switch_lang() dispatches clauses based on the subtype of call, as determined by lang_type_of(). The subtypes are based on the type of call head (see details).

switch_lang(.x, ...)

coerce_lang(.x, .to, ...)

lang_type_of(x)

Arguments

.x, x

A language object (a call). If a formula quote, the RHS is extracted first.

...

Named clauses. The names should be types as returned by lang_type_of().

.to

This is useful when you switchpatch within a coercing function. If supplied, this should be a string indicating the target type. A catch-all clause is then added to signal an error stating the conversion failure. This type is prettified unless .to inherits from the S3 class "AsIs" (see base::I()).

Details

Calls (objects of type language) do not necessarily call a named function. They can also call an anonymous function or the result of some other expression. The language subtypes are organised around the kind of object being called:

  • For regular calls to named function, switch_lang() returns "named".

  • Sometimes the function being called is the result of another function call, e.g. foo()(), or the result of another subsetting call, e.g. foo$bar() or foo@bar(). In this case, the call head is not a symbol, it is another call (e.g. to the infix functions $ or @). The call subtype is said to be "recursive".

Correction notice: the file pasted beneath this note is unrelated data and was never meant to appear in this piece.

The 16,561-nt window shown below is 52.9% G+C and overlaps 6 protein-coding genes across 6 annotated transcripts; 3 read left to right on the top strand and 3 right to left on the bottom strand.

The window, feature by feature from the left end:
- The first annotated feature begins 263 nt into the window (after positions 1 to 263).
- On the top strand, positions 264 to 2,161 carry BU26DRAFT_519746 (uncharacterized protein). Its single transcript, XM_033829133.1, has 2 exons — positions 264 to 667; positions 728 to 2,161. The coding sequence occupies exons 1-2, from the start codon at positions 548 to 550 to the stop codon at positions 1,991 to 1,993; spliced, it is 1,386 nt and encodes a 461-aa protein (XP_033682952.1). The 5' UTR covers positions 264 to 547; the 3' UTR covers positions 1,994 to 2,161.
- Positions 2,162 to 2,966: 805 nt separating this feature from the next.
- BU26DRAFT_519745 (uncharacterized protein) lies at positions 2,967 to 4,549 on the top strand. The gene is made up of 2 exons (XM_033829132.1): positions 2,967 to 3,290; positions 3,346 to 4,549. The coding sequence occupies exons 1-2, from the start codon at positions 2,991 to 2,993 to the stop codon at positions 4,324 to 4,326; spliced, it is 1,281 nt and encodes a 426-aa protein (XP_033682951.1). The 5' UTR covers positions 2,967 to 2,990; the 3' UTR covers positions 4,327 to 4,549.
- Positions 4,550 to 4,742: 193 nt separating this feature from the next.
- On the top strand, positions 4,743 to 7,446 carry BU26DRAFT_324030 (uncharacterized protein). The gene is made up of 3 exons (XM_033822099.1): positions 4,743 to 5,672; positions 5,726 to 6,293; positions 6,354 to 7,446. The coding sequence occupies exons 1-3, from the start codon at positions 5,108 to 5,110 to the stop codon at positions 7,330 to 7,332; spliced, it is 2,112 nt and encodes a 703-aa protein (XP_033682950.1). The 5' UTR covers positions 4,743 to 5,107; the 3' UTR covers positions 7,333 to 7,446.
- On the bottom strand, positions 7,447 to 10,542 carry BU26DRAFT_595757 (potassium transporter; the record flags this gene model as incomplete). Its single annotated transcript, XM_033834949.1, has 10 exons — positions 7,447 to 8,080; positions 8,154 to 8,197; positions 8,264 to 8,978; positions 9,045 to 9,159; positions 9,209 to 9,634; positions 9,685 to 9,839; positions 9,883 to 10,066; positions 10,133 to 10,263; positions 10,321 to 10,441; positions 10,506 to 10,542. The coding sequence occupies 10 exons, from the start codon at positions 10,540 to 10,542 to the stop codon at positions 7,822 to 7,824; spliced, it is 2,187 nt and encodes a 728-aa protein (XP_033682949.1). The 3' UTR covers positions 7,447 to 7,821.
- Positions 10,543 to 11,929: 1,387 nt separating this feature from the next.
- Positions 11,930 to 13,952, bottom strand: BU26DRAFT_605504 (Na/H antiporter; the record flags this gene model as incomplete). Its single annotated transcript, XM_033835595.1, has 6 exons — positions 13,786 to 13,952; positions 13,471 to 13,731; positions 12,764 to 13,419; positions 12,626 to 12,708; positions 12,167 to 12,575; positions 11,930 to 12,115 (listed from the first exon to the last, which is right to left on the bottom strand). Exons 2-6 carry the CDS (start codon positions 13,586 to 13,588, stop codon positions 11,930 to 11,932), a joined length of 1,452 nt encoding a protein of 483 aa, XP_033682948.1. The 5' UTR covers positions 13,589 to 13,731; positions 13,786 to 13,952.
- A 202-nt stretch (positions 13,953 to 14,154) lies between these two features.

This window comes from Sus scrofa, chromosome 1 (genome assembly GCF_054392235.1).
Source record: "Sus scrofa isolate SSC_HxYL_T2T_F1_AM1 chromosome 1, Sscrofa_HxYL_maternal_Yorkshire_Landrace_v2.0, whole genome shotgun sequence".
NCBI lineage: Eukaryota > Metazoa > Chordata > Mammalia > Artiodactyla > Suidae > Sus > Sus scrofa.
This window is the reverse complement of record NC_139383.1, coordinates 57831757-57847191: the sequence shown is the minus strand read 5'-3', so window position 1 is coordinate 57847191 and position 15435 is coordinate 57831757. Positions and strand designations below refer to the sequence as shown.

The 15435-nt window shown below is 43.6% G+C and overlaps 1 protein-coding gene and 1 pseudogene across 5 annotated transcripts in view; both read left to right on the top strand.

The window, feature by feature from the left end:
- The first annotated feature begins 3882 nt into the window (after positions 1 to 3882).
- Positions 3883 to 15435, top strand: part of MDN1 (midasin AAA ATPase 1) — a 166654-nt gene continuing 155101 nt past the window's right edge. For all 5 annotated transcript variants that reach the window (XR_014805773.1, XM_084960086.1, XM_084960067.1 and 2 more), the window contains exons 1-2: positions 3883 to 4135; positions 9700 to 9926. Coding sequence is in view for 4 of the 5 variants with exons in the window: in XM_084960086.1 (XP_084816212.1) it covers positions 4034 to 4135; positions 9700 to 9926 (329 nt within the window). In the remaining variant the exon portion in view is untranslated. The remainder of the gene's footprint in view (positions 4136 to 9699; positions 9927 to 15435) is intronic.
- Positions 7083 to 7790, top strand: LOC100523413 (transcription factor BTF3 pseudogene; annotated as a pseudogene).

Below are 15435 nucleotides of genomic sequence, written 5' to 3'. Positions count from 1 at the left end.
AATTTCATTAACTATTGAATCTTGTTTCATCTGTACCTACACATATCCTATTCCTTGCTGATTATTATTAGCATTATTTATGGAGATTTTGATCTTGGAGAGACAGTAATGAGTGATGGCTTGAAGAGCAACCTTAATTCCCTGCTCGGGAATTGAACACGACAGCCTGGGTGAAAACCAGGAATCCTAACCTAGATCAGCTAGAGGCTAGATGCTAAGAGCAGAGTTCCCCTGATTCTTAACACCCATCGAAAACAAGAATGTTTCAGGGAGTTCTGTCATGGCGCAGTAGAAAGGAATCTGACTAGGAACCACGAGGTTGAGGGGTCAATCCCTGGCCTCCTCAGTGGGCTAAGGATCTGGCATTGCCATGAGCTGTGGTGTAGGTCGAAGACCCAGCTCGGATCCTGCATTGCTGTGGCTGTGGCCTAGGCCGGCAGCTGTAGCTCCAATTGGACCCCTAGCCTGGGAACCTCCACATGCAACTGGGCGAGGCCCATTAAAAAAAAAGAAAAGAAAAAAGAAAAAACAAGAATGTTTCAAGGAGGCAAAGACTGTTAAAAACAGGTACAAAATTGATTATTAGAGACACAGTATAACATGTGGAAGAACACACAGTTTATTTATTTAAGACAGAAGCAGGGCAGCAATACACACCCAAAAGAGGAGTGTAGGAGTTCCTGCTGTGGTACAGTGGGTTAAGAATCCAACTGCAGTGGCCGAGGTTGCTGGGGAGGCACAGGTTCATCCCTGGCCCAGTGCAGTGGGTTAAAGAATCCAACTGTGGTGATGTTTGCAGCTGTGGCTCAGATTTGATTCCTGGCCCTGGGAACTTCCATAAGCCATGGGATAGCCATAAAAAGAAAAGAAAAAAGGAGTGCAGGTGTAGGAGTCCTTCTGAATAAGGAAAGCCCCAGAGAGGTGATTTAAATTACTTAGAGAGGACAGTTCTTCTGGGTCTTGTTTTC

• A special subset of recursive calls are namespaced calls like foo::bar(). switch_lang() returns "namespaced" for these calls. It is generally a good idea if your function treats bar() and foo::bar() similarly.

  • Finally, it is possible to have a literal (see is_expr() for a definition of literals) as call head. In most cases, this will be a function inlined in the call (this is sometimes an expedient way of dealing with scoping issues). For calls with a literal node head, switch_lang() returns "inlined". Note that if a call head contains a literal that is not function, something went wrong and using that object will probably make R crash. switch_lang() issues an error in this case.

The reason we use the term node head is because calls are structured as tree objects. This makes sense because the best representation for language code is a parse tree, with the tree hierarchy determined by the order of operations. See pairlist for more on this.

Examples

# Named calls: lang_type_of(~foo())
#> [1] "named"
# Recursive calls: lang_type_of(~foo$bar())
#> [1] "recursive"
lang_type_of(~foo()())
#> [1] "recursive"
# Namespaced calls: lang_type_of(~base::list())
#> [1] "namespaced"
# For an inlined call, let's inline a function in the head node: call <- quote(foo(letters)) call[[1]] <- base::toupper call
#> (function (x) #> { #> if (!is.character(x)) #> x <- as.character(x) #> .Internal(toupper(x)) #> })(letters)
lang_type_of(call)
#> [1] "inlined"